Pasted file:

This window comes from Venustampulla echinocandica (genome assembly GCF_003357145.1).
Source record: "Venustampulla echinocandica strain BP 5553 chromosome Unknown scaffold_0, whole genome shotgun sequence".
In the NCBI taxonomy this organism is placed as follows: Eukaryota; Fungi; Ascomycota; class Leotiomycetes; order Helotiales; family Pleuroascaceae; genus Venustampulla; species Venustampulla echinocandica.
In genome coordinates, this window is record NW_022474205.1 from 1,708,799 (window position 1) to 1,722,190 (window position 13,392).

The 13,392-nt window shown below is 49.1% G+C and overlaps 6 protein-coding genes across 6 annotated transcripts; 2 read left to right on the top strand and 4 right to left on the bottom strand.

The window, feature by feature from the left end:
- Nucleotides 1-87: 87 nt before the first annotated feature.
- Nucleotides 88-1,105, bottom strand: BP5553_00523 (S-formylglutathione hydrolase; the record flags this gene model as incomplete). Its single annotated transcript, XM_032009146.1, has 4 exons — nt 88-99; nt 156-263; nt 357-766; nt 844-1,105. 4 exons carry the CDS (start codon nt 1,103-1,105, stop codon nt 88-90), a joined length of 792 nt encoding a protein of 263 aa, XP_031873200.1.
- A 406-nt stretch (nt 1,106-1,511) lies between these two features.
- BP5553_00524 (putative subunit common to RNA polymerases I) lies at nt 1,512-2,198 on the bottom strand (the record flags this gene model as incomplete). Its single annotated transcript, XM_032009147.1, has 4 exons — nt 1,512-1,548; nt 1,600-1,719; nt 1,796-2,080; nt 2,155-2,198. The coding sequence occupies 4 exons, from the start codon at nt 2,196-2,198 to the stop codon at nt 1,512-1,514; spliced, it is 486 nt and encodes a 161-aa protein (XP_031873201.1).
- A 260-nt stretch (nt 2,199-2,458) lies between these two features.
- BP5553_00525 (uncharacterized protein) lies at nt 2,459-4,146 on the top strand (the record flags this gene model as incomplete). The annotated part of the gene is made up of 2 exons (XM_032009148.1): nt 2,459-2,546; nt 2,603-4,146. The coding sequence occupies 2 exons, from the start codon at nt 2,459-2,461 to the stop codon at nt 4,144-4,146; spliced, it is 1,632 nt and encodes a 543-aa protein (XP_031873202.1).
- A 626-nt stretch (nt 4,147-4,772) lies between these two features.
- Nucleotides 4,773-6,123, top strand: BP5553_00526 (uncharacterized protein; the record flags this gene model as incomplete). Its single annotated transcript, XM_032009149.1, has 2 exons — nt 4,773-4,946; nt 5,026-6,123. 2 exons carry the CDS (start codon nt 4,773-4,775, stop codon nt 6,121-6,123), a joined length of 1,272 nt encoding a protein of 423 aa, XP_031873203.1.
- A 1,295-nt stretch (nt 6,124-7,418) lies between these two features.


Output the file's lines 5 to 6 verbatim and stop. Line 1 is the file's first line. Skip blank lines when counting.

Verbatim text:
The 13,392-nt window shown below is 49.1% G+C and overlaps 6 protein-coding genes across 6 annotated transcripts; 2 read left to right on the top strand and 4 right to left on the bottom strand.

The window, feature by feature from the left end: